Imran Khan has given his first major statement on last week’s Pulwama incident. In spite of the fact that the incident was the result of actions taken by Jaish-e-Mohammed, a group which has been banned in Pakistan since 2002 but remains active among indigenous Kashmiris in IOK, India has predictably sought to hold the Pakistani state responsible for an incident that was Kashmiri owned, authored and executed.
While scores of Indian politicians have spent the last days competing with each other over who can suggest the most outlandish act of aggression which in their minds ought to be committed against Pakistan, Prime Minister Imran Khan has taken a calm, firm, dignified and transparent approach to the matter. In an address to the Pakistani people, Imran Khan stated that now is the time for dialogue rather than aggression and that further more, the international community must act to address the state sanctioned violence against the people of India Occupied Kashmir, in order to tackle the common root of violence in the region.
Addressing the threats against Pakistan made by the Indian political class in a direct manner, Imran Khan stated:
“Pakistan will not think about retaliation, we will retaliate. You will leave us with no other option”.
But while vowing to retaliate against any act of foreign aggression against Pakistan, Imran Khan also took the opportunity to inject calm into a situation that New Delhi seems keen on escalating. He continued:
“Starting a war is in our hands, it is easy. But ending a war, that is not in our hands and no one knows what will happen”.
Imran Khan then dissected the illogic behind unsubstantiated Indian claims accusing Pakistan of having a hand in the Pulwama incident. First of all, he stated that the reason he had waited to address the issue was because Pakistan was engaged in preparations to welcome Saudi Crown Prince Mohammad bin Salman, whose successful visit to Islamabad concluded yesterday. As such, it would have been undiplomatic to engage in the necessary issuing of stern words regarding India’s political provocations at a time when Pakistan’s priority was to ensure a hospitable visit for a foreign partner. This itself demonstrates Pakistan’s commitment to peace through prosperity at a time when India sought to engage in a childish game of trading insults, which was in part aimed at ruining the Crown Prince’s visit. Here, India clearly failed in its short term objective.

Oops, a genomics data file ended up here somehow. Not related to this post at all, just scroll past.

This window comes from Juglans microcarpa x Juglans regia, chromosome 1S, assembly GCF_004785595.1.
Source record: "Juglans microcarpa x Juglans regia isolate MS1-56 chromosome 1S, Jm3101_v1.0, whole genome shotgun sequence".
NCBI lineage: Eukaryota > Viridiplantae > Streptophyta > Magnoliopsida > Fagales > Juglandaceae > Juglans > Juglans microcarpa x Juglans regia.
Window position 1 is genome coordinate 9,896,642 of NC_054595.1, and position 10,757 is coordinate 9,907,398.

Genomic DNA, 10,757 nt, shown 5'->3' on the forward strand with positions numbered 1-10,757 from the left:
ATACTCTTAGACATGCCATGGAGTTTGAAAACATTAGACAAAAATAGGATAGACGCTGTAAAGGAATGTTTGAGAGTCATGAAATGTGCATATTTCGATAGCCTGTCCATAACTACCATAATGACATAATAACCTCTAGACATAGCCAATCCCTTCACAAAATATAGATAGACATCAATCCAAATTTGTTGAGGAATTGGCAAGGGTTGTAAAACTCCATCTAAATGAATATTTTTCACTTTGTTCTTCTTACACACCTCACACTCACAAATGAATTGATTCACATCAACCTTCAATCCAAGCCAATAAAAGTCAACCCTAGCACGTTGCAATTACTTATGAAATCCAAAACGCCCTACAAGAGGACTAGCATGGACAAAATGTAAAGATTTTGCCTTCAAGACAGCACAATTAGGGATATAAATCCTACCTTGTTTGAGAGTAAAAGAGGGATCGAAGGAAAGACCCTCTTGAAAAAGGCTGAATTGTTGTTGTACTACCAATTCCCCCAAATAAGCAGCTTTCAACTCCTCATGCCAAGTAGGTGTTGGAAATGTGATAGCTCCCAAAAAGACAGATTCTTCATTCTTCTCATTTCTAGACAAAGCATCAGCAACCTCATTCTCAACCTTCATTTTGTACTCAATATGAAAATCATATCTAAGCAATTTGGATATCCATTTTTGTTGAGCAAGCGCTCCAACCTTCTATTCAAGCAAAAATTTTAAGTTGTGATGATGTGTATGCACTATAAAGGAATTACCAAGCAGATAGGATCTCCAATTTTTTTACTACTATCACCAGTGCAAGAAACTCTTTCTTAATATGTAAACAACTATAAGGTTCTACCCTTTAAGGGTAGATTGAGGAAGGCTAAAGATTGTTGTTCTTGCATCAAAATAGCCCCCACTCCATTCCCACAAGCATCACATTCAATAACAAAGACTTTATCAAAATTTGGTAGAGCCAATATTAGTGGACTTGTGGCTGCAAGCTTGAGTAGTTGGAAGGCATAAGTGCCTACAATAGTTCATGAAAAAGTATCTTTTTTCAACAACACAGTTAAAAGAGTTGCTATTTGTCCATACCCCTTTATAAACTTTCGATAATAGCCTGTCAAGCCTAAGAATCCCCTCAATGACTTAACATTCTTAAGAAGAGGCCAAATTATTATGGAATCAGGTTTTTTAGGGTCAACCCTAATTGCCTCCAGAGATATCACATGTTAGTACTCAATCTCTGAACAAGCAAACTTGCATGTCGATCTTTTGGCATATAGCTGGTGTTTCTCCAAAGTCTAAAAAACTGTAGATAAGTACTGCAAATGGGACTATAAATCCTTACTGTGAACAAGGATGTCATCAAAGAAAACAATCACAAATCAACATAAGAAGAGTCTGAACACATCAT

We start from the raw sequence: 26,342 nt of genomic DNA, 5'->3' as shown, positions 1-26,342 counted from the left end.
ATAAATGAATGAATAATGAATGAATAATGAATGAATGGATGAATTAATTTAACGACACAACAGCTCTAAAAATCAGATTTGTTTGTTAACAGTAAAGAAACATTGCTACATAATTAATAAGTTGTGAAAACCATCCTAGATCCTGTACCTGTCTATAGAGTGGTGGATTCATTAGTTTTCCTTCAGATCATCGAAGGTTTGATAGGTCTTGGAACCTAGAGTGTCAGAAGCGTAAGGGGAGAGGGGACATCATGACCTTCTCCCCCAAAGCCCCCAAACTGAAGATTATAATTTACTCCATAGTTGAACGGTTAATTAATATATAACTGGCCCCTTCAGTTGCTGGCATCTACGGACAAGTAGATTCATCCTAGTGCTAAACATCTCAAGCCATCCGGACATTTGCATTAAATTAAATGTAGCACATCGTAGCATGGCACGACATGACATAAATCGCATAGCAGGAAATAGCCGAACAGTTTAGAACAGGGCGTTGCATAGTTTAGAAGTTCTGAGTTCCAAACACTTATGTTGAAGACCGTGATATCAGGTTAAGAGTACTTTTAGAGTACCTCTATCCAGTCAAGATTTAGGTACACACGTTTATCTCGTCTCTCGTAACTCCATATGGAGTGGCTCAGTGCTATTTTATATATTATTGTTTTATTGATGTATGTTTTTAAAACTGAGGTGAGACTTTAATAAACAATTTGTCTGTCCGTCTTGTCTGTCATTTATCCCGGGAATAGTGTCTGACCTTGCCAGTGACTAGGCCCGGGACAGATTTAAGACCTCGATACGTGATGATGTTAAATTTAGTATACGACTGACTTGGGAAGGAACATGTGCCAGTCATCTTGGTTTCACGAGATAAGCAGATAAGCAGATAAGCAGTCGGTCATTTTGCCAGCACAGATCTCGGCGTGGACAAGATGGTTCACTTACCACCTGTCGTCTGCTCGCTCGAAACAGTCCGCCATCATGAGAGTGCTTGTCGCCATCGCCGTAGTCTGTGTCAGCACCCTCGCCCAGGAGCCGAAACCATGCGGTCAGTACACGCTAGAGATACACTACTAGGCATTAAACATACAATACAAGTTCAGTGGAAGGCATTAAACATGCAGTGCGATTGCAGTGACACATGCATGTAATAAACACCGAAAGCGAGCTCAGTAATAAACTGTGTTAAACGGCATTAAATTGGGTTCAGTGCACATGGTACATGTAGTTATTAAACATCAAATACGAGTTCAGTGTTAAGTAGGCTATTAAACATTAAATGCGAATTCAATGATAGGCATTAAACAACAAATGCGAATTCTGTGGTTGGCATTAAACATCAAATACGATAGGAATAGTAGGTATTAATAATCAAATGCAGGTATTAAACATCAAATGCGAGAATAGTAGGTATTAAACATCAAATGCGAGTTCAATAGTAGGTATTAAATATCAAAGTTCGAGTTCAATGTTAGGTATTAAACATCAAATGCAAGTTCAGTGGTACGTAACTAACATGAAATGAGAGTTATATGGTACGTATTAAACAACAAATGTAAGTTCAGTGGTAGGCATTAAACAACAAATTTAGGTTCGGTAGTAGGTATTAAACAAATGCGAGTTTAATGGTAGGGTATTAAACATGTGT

Secondly, Imran Khan directly addressed the lack of substance behind Indian claims. He said:
“First of all, you [Indian politicians] accused Pakistan. There was no evidence. You should have thought, ‘What would be in it for Pakistan?’ Even a fool would not do such a thing to sabotage his own conference? And even if he [Saudi’s Crown Prince] wasn’t visiting, what benefit would Pakistan get from it?
It is in our country’s interest that no one uses Pakistan to carry out attacks. What would Pakistan gain from this, when we are working towards a stable country?
I am telling you clearly, this is Naya Pakistan. It is a new mindset and a new way of thinking. We believe that it is in our interest that our soil is not used for carrying out terrorist attacks in other countries, nor do we want outsiders to come and carry out terror attacks here. We desire stability”.
In this sense, Imran Khan has called the bluff of Indians accusing Pakistan of doing something that would create no domestic nor geopolitical advantage for the country. What would Pakistan gain from causing tensions at a time when the focus in Islamabad is clearly on economic development and expanded Belt and Road connectivity? How could it benefit Pakistan to give Modi’s BJP a further excuse to play up jingoism before a highly fraught election? What would be the reason for Pakistan seeking to escalate regional tensions days before a prominent visit from the Saudi Crown Prince? These are basic questions that no one in India appears to even acknowledge, let alone attempt to answer.
Imran Khan then invited the Indian government to share directly with Islamabad, any evidence pointing to any connection between the Pulwama incident and the Pakistani state. Emphasising that Pakistan seeks peace rather than conflict, Imran Khan highlighted why Kashmiris resist Indian occupation in the first place and stated,
“One-dimensional oppression of people will never be successful”.
At the same time, Foreign Minister Shah Mehmood Qureshi said that the UN should become more active in recognising and working to end the Indian atrocities against Kashmiri civilians which have made the Valley a place of discord and social discontent.